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decided: March 9, 1988.


Original Jurisdiction in the case of Milton A. Calesnick and Eleanor J. Calesnick v. Commonwealth of Pennsylvania, State Board of Finance and Revenue.


Milton A. and Eleanor J. Calesnick, for themselves.

Bart J. Deluca, Jr., Deputy Attorney General, with him, LeRoy S. Zimmerman, Attorney General, for respondent.

Judges MacPhail, Barry, and Senior Judge Narick, sitting as a panel of three. President Judge Crumlish, Jr. did not participate in the decision in this case.

Author: Per Curiam

[ 114 Pa. Commw. Page 293]

Cross-motions for summary judgment are before us for disposition in this equity action brought in our original jurisdiction.

[ 114 Pa. Commw. Page 294]

Plaintiffs are Milton A. Calesnick and Eleanor J. Calesnick. They have brought suit against the Commonwealth of Pennsylvania, State Board of Finance and Revenue (Defendant), seeking to recover monies they allege were erroneously turned over to the Defendant.

Summary judgment is available when the pleadings, depositions, answers to interrogatories, admissions on file and supporting affidavits, considered together, reveal that there is no genuine issue of fact and that the moving party is entitled to judgment as a matter of law. Day v. Volkswagenwerk Aktiengesellschaft, 318 Pa. Superior Ct. 225, 464 A.2d 1313 (1983). In addition, this severe disposition should be granted only in cases where the right thereto is clear and free from doubt. Id.

We consider first the Plaintiffs' motion. The parties agree that there are no issues with respect to any material facts. Briefly, those facts are as follows. In 1970, the Plaintiffs, acting through the Sheppard Corporation, in which they were shareholders, purchased property in the City of Philadelphia. Title to the property was vested in Sheppard Corporation. Some years later, this property was sold at a sheriff's sale and the proceeds, $11,395.02, were turned over to Defendant as payment of Sheppard Corporation's past-due corporate taxes. It is this sum Plaintiffs seek to recover.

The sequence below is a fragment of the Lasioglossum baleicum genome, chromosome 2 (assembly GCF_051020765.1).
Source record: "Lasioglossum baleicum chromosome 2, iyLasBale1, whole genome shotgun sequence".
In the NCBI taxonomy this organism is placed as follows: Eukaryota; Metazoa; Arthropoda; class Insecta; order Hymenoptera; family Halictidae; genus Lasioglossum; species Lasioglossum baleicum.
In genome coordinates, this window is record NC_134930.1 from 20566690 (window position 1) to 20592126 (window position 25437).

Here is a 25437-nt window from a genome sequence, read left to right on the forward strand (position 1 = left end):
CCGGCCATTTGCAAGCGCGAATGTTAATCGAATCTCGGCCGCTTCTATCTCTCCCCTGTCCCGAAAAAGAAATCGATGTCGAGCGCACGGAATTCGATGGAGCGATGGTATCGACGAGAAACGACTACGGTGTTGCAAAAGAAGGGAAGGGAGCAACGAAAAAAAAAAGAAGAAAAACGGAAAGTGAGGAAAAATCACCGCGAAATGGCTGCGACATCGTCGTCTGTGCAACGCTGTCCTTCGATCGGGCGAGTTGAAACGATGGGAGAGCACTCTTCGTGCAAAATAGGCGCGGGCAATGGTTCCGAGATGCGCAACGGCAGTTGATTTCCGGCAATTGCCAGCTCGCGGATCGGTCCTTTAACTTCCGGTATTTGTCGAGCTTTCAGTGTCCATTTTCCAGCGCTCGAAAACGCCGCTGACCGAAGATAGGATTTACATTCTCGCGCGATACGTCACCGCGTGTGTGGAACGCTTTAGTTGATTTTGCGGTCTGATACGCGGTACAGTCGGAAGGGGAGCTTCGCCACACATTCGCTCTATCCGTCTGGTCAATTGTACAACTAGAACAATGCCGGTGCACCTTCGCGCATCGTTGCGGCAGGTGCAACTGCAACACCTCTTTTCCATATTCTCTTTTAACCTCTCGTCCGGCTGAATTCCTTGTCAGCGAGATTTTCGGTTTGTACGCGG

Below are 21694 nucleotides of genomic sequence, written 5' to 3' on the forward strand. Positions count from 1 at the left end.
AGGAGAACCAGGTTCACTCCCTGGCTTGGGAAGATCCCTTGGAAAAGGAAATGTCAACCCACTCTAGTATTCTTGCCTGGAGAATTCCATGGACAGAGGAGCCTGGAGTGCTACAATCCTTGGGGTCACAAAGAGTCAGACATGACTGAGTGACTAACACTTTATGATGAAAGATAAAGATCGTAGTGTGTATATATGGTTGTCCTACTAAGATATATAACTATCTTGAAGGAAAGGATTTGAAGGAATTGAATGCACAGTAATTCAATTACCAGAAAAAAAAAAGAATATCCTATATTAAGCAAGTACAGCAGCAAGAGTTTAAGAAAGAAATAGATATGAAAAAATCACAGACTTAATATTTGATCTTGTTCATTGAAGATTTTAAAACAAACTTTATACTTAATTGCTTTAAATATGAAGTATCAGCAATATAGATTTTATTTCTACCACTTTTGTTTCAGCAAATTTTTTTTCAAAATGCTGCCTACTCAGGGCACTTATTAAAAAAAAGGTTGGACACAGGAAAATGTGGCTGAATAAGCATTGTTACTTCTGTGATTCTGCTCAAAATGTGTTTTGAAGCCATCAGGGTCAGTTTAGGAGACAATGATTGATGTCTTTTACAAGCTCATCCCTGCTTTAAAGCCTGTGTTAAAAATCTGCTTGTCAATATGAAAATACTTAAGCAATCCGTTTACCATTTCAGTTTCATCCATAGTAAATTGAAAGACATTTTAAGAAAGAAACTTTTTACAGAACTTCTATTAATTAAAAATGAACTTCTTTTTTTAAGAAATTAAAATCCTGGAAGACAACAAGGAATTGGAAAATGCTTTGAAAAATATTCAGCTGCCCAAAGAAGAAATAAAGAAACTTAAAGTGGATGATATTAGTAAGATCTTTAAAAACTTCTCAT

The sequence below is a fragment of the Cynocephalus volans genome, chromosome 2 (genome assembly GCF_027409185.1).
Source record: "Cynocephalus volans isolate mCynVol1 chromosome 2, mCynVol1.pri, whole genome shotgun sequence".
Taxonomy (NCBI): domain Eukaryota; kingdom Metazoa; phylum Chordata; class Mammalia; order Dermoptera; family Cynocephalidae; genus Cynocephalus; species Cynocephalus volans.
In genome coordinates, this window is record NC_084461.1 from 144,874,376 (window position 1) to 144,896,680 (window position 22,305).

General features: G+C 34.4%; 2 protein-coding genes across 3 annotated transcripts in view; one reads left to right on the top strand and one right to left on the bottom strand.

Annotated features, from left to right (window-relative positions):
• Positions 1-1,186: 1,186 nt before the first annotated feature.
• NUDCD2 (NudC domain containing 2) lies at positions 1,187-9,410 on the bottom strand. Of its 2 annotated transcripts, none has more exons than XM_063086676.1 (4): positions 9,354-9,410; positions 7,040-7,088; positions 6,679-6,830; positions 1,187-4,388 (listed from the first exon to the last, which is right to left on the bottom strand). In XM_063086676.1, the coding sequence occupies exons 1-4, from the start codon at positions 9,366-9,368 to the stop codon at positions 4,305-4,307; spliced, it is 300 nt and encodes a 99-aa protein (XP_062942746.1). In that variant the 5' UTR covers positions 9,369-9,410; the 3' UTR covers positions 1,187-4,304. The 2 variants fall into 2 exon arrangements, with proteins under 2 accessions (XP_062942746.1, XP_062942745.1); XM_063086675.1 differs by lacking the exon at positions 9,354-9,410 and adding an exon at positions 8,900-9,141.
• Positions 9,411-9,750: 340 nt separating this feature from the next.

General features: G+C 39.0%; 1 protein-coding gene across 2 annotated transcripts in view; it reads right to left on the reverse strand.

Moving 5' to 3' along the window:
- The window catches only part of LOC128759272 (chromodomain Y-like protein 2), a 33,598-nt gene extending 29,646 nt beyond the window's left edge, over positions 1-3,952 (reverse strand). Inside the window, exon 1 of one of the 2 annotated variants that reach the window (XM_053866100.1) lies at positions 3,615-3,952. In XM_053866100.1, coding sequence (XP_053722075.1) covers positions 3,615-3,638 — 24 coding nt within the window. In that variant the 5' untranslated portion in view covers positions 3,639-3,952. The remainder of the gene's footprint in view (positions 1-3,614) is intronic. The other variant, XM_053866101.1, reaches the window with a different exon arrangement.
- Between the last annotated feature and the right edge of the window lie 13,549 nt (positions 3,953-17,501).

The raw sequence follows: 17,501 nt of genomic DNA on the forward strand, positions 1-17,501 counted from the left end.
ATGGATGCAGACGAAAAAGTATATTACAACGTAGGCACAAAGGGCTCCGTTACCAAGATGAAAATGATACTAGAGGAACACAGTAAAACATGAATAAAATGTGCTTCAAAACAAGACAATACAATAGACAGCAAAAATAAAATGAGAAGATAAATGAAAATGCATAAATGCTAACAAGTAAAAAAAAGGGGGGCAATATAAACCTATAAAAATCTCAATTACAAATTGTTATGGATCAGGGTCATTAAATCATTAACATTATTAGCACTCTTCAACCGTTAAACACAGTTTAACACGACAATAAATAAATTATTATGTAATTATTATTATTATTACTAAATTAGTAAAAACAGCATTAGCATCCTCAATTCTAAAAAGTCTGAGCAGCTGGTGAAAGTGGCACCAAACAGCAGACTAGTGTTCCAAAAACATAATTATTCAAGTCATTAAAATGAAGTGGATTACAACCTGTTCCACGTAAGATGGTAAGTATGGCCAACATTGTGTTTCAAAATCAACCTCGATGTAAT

In 1986, Plaintiffs and the Sheppard Corporation entered into what Plaintiffs term an amicable action in common pleas court, which resulted in the following court order:

AND NOW, this 8th day of October, 1986, upon examination of the Plaintiffs' Agreement For An Amicable Action, and examination of the Defendant's Answer thereto, it is hereby ORDERED and DECREED that the entire sum of money which developed from the sale of the real estate located at No. 15 Strawberry Street, Philadelphia,

[ 114 Pa. Commw. Page 295]

Pa., and the real estate located at No. 18 S. Front Street, Philadelphia, Pa.

IS THE PROPERTY OF THE PLAINTIFFS Milton A. Calesnick and his wife Eleanor J. Calesnick as the final judgment of the dispute between these parties, and agreed to by the parties in accordance with stipulated terms in their Agreement of September 25, 1986.

Additionally, in accordance with stipulations of the said Agreement, Plaintiffs, in mutual exchange, are hereby barred from any further action against the Defendant upon this cause.

This order serves as the basis for Plaintiffs' motion for summary judgment.

Plaintiffs' first claim is that the Defendant failed to deny the averments contained in paragraph 7 of their complaint and that, presumably, we must accept those averments as conclusive. Paragraph 7 of the complaint contains an excerpt of the court order and reads, in pertinent part, as follows:

7. In order to resolve for all time any question as to who was the rightful owner of the said real estate and the funds which developed out of the Sheriff's Sale of the property, the parties involved (Sheppard Corporation and the Calesnicks -- Plaintiffs herein) entered into an Amicable Action in the Court of Common Pleas, Philadelphia County (October Term, 1986, No. 225) which resulted in an Order issued and recorded of record on October 8, 1986. . . .